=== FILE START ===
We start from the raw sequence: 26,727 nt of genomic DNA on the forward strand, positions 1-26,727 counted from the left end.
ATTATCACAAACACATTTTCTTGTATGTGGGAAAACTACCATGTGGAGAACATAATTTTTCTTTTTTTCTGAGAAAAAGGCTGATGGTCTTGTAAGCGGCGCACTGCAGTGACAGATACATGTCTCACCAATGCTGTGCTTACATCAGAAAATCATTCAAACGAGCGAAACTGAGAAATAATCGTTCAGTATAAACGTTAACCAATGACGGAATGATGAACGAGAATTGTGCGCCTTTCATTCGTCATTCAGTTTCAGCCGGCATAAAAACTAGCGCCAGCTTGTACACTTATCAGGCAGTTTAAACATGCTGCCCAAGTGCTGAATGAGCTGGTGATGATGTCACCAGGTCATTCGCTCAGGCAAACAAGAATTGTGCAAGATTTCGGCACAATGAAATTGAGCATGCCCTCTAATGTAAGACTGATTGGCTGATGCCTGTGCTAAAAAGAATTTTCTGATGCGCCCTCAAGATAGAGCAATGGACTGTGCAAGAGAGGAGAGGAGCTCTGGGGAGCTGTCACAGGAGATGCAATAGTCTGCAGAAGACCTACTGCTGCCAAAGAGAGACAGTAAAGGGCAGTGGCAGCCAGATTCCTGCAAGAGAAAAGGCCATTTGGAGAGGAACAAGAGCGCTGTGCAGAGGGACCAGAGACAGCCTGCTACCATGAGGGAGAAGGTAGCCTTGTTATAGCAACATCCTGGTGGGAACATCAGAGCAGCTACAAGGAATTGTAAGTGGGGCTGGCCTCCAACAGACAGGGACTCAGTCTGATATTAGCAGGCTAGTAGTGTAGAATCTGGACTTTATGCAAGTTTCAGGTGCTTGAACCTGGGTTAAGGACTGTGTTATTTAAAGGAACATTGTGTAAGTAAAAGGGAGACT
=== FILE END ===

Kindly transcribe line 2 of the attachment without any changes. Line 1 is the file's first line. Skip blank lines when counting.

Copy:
ATTATCACAAACACATTTTCTTGTATGTGGGAAAACTACCATGTGGAGAACATAATTTTTCTTTTTTTCTGAGAAAAAGGCTGATGGTCTTGTAAGCGGCGCACTGCAGTGACAGATACATGTCTCACCAATGCTGTGCTTACATCAGAAAATCATTCAAACGAGCGAAACTGAGAAATAATCGTTCAGTATAAACGTTAACCAATGACGGAATGATGAACGAGAATTGTGCGCCTTTCATTCGTCATTCAGTTTCAGCCGGCATAAAAACTAGCGCCAGCTTGTACACTTATCAGGCAGTTTAAACATGCTGCCCAAGTGCTGAATGAGCTGGTGATGATGTCACCAGGTCATTCGCTCAGGCAAACAAGAATTGTGCAAGATTTCGGCACAATGAAATTGAGCATGCCCTCTAATGTAAGACTGATTGGCTGATGCCTGTGCTAAAAAGAATTTTCTGATGCGCCCTCAAGATAGAGCAATGGACTGTGCAAGAGAGGAGAGGAGCTCTGGGGAGCTGTCACAGGAGATGCAATAGTCTGCAGAAGACCTACTGCTGCCAAAGAGAGACAGTAAAGGGCAGTGGCAGCCAGATTCCTGCAAGAGAAAAGGCCATTTGGAGAGGAACAAGAGCGCTGTGCAGAGGGACCAGAGACAGCCTGCTACCATGAGGGAGAAGGTAGCCTTGTTATAGCAACATCCTGGTGGGAACATCAGAGCAGCTACAAGGAATTGTAAGTGGGGCTGGCCTCCAACAGACAGGGACTCAGTCTGATATTAGCAGGCTAGTAGTGTAGAATCTGGACTTTATGCAAGTTTCAGGTGCTTGAACCTGGGTTAAGGACTGTGTTATTTAAAGGAACATTGTGTAAGTAAAAGGGAGACT